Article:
Since her Stateside exposure has been limited to the occasional party photo in a fashion magazine, Americans would be forgiven if they think Alexa Chung’s sole achievement is her ability to pull off short shorts and teetering heels. But Chung, a 25-year-old former model who’s already made it big in her native England as a TV host, is ready to show this side of the Atlantic what else she has to offer.
“It’s about time Americans hear this s–t,” she says.
This story first appeared in the May 13, 2009 issue of WWD. Subscribe Today.
On June 15, Chung will make her U.S. debut as host of her own yet-to-be-titled daytime show on MTV. The hour-long live program will feature a mix of celebrity interviews and music performances, all taking place on a set designed to look like a cozy living room. “[The premise] is I’ve just moved here and I’m trying to meet people, so I’m inviting guests to the show,” explains the host, who relocated from London to the Williamsburg section of Brooklyn, N.Y., with rocker boyfriend Alex Turner of the Arctic Monkeys earlier this month.
And while Chung is inheriting the time slot once occupied by ratings-juggernaut “Total Request Live,” she insists the program is all her own. “I told them I’d have opinions about things,” she says of her initial meeting with MTV producers.
Certainly, Chung has earned the right to have her say. “It’s weird; I’m new to New York, but I’m old hat at [TV],” she says. Chung, whose mother is British and father is Chinese, was discovered by a modeling scout at 16. “I did loads of bad s–t,” says Chung, who appeared in ads for Tampax. In 2006, she landed a job as a co-host of “Popworld,” a music television show known for its snarky tone. “There’s always people watching you on a photo shoot with modeling, so hosting wasn’t a vast step away from that,” she says. As a sort of personality-for-hire, Chung has also served as everything from a panelist on a quirky quiz show called “8 Out of 10 Cats” to a correspondent who interviewed the likes of Roberto Cavalli and Karl Lagerfeld for a fashion trend show called “Gok’s Fashion Fix.”
Still, Chung remains level-headed about her success. “Presenting isn’t hard. You’re basically reading cards. I mean, how f—ing difficult is that?” she says. “The hard bit is getting over knowing that lots of people are watching you, and you, your personality, not your looks, not your talent for math or something, [is what] they’re judging.” But that’s fine with her. “I’d rather someone go ‘Ah, she’s really funny’ than ‘Ah, she’s really foxy.’”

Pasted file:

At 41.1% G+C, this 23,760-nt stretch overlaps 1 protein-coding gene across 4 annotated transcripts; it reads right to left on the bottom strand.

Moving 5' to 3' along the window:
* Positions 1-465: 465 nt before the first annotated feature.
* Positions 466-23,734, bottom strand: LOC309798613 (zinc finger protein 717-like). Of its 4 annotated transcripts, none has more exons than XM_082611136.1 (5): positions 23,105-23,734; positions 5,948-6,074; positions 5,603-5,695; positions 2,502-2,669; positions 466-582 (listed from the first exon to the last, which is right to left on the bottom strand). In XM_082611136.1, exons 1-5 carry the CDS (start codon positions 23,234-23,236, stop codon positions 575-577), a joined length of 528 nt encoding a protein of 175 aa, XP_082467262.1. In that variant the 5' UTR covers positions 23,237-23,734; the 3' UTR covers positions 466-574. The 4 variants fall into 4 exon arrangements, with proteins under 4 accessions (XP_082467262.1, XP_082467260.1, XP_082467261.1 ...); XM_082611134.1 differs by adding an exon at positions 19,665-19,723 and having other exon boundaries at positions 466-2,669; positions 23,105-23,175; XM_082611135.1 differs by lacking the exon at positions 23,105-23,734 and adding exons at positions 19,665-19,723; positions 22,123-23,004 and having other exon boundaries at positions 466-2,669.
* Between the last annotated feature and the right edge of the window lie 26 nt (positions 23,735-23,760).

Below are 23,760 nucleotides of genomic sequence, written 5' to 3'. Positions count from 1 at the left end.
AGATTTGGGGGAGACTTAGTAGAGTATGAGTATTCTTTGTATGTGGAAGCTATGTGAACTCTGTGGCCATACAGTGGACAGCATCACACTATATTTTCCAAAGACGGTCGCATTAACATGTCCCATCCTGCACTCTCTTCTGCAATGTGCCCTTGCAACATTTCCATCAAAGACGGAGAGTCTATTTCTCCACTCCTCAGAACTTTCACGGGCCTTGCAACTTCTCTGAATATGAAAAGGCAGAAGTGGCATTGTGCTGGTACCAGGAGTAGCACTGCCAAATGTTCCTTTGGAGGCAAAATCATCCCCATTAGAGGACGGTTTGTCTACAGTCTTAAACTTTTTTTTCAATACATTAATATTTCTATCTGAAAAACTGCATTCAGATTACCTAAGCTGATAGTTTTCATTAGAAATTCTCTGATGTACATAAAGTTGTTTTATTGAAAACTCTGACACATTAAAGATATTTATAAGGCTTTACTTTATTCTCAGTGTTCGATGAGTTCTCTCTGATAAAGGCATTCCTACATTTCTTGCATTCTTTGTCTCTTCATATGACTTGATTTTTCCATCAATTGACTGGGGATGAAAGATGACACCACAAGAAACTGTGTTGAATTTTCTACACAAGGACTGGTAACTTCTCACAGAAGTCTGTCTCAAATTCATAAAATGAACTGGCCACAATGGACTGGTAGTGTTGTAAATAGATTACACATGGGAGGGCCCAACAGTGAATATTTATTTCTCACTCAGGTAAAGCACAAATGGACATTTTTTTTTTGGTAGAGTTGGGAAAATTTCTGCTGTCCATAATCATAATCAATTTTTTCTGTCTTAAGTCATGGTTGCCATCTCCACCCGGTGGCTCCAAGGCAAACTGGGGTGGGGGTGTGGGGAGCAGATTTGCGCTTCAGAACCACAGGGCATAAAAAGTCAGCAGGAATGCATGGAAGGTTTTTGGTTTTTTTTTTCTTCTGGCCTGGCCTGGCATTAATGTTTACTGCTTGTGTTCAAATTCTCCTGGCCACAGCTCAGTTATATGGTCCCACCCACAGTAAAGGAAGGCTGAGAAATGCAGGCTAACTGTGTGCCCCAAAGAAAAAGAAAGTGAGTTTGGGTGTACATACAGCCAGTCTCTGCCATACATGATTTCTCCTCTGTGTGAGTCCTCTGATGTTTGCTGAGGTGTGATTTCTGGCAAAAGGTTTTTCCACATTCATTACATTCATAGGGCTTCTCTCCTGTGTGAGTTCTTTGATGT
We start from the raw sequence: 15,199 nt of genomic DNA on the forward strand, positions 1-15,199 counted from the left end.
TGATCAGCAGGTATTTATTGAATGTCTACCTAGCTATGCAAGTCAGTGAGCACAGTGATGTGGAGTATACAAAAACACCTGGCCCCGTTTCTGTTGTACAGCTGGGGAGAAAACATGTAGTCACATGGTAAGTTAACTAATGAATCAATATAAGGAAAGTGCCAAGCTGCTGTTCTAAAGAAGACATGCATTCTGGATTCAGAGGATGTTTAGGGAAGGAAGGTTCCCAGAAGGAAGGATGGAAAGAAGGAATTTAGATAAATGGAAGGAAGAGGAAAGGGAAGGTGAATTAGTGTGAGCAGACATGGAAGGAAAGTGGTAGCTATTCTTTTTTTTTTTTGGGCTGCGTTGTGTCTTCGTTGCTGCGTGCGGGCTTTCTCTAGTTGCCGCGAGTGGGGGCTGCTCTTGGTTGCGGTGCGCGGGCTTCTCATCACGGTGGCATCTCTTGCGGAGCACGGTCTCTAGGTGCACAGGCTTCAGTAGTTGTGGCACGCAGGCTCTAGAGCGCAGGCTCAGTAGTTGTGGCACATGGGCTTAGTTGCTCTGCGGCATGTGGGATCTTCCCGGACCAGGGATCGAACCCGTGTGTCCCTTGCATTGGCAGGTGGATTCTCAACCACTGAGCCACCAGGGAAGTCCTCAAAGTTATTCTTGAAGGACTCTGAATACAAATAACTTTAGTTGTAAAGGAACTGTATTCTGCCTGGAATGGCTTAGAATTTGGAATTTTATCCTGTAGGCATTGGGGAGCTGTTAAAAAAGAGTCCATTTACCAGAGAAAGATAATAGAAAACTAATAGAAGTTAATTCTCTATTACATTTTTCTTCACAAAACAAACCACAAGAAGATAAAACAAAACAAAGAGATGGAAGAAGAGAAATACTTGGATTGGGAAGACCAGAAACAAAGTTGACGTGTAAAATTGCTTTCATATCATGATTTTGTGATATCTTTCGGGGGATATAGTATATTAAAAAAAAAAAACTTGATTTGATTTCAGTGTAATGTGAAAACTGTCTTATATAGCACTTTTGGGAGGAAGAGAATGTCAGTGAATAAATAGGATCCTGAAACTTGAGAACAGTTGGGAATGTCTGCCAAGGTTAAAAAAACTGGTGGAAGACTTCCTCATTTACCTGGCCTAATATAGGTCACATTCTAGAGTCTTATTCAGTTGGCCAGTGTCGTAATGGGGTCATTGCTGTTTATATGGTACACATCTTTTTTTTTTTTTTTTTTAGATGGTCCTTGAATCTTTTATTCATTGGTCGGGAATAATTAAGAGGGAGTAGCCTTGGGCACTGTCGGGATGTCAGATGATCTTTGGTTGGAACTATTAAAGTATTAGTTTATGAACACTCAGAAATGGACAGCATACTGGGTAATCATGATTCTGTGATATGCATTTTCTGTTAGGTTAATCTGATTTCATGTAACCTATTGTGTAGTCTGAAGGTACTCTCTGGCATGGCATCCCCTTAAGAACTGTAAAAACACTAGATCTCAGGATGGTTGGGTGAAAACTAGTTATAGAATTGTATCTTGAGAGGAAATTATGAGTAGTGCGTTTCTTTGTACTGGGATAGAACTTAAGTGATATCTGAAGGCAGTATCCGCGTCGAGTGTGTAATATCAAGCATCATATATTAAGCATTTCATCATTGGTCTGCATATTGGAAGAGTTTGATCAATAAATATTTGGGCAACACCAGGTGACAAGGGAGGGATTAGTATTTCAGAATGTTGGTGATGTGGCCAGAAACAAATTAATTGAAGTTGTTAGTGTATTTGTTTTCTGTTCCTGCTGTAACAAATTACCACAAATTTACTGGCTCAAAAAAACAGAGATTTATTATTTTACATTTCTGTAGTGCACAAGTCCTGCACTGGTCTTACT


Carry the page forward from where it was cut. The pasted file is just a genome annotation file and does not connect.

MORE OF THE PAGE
And, with her latest venture, Chung will know exactly what her audience is thinking because of an online component that encourages viewers to comment via Facebook and Twitter. “You can contact the show and tell us directly we are s–t,” she notes.
Presumably, execs at MTV are counting on more glowing feedback than that. The network’s ratings for the first three months of 2009 dipped 18 percent, and Lauren Conrad, the much-idolized star of the network’s current front-runner, “The Hills,” is jumping ship after this season. In short, there’s a lot riding on Chung.
“We auditioned many, many, many people for this show, and that’s five or six manys,” explains MTV executive vice president of news and production Dave Sirulnick. He says he and his colleagues had been searching for someone to fill Chung’s role for almost three years until a British production company tipped them off about Chung. “We immediately fell in love with her,” he says. “It feels to me that she’s very much in touch with the way our viewers live and think.”
That might be a bit of a stretch. Even though she favors what she calls an “I don’t give a s–t” style, Chung racks up a serious clothing bill. “It’s ironic, because I get to wear nicer clothes and shoot for better magazines now than I did when I was a model,” says Chung, who stockpiles labels including House of Holland, Alexander Wang and Luella Bartley for both on- and off-camera appearances.
But Chung, who doesn’t work with a stylist for events and is still working out the details of her wardrobe situation at MTV, considers such purchases necessary. “I don’t do a normal job. So I have to have more clothes than most people,” she says with a shrug. Nor is she about to dial down her outfits so her teen audience can relate; in fact, she expects to wear many of her own clothes on the show, noting, “I will wear what I always wear from day-to-day.”
And Chung believes being herself will translate into ratings. “I think the mistake a lot of TV channels make is that they assume kids are dumb when they’re not,” she says. “Middle-aged fat men [shouldn’t] tell young people [what] to watch when they have no idea.”
But Chung’s keep-it-real attitude has its limits. “I would never do [reality TV]. It’s 24-7 [of] making things up, making you refilm it,” she says. “[With my show] it’s one hour of me, in control the whole time.”